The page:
1. So why don't you tell us where you think the markets are at with storage to start?
The storage market, estimated at ~$33B (systems spend without including storage software and services), is witnessing dramatic changes driven by the arrival of flash as a new persistent storage medium, complementing the exclusive role that HDDs have traditionally played within Enterprise storage systems.
For decades, HDDs have done well in helping to address data growth in enterprises as they steadily increased in density, thus helping to store more and more data cost-effectively. However, where storage systems based on HDDs have not done well is in cost-effectively addressing application performance needs. This is because even though HDDs have improved in density, their IO performance has remained by and large unchanged over the last decade or so, with the result that storage systems have had to over-provision HDDs to match an application's performance needs. Consequently, enterprise storage systems have traditionally been good at either delivering capacity or performance cost-effectively, but not both simultaneously.
Flash changes this equation, and is a perfect complement to HDDs. Flash is very good at delivering performance and very poor at delivering capacity cost-effectively, while HDDs are good at delivering capacity but not good at delivering performance. By combining the two into a single architecture, the economics of storage can be improved radically — a well-designed hybrid storage system can lower the capital cost of meeting an application's performance and capacity needs by 60-80%!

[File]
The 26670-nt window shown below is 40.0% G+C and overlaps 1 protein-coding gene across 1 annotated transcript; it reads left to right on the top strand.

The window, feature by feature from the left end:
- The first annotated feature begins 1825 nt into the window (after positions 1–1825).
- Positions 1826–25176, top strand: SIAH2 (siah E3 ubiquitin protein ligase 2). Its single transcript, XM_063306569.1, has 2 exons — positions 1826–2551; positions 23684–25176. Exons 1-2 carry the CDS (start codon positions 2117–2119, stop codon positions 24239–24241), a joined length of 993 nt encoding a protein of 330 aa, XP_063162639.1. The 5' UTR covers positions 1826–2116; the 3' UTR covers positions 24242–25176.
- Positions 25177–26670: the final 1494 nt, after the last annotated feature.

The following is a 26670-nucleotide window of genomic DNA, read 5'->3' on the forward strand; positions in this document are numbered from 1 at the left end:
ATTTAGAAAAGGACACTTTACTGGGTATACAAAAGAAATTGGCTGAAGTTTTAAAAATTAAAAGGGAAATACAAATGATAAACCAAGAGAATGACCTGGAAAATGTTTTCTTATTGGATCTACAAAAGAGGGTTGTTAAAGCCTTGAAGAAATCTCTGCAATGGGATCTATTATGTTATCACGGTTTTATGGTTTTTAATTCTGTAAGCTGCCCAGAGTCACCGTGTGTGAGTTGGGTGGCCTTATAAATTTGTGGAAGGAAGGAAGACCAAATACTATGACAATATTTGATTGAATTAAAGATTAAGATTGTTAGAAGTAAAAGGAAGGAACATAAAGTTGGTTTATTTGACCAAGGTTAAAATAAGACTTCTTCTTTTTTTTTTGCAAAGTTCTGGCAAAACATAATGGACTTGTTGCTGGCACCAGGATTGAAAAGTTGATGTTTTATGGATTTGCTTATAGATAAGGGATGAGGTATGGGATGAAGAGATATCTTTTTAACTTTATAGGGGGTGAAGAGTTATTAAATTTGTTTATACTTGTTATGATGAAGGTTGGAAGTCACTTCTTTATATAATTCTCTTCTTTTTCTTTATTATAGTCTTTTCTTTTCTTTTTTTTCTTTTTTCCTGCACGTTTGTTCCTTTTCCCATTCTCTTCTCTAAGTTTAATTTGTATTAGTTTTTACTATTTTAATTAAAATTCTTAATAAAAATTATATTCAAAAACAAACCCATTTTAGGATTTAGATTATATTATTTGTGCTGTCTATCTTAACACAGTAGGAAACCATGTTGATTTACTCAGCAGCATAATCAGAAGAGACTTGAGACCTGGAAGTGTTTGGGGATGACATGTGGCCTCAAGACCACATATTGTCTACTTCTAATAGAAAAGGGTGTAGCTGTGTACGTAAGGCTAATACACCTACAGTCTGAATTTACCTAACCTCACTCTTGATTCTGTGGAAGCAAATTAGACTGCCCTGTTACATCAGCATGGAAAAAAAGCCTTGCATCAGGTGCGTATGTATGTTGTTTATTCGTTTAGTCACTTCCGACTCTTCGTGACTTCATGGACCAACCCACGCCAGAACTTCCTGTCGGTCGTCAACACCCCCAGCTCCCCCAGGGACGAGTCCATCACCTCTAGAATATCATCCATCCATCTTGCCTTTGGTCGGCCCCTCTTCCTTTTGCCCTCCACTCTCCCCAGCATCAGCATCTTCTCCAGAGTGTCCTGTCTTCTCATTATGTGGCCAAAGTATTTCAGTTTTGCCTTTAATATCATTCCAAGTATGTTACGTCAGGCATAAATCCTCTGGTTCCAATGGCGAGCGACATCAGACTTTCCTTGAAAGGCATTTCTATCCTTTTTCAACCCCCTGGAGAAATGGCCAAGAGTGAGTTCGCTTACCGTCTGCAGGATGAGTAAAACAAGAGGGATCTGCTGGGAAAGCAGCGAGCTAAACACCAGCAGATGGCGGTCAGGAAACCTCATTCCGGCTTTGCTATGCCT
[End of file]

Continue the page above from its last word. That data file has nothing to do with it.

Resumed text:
Over the next several years, we believe that a massive shift will take place, wherein modular disk-centric storage systems which account for over 70% of all networked storage will be displaced by flash-optimized hybrid storage systems that intelligently leverage the complementary characteristics of flash SSDs and low-cost, high-density HDDs.
2. Do you still see growth in appliances or more in the cloud?
The simple answer is that both will grow. Appliance demand continues to grow quickly as customers deploy private clouds, but even public cloud deployments can benefit appliance demand.
When using the term cloud, we often think about platform providers, such as Amazon and Google that do indeed displace appliances sold by product manufacturers since they build their own infrastructure. However, there are two other kinds of cloud service providers that end up continuing to drive demand for appliances. First, SaaS companies mostly end up aggregating demand from end-users, small and medium businesses and even consumers, into enterprise infrastructure and appliances. Secondly, hosting companies that traditionally used to rent rack space, power and cooling are aggressively migrating their business models to renting virtual machines (and all the servers, networking and storage appliances that come with a hypervisor) or renting virtual desktops or renting DR infrastructure — thus, driving demand for appliances.
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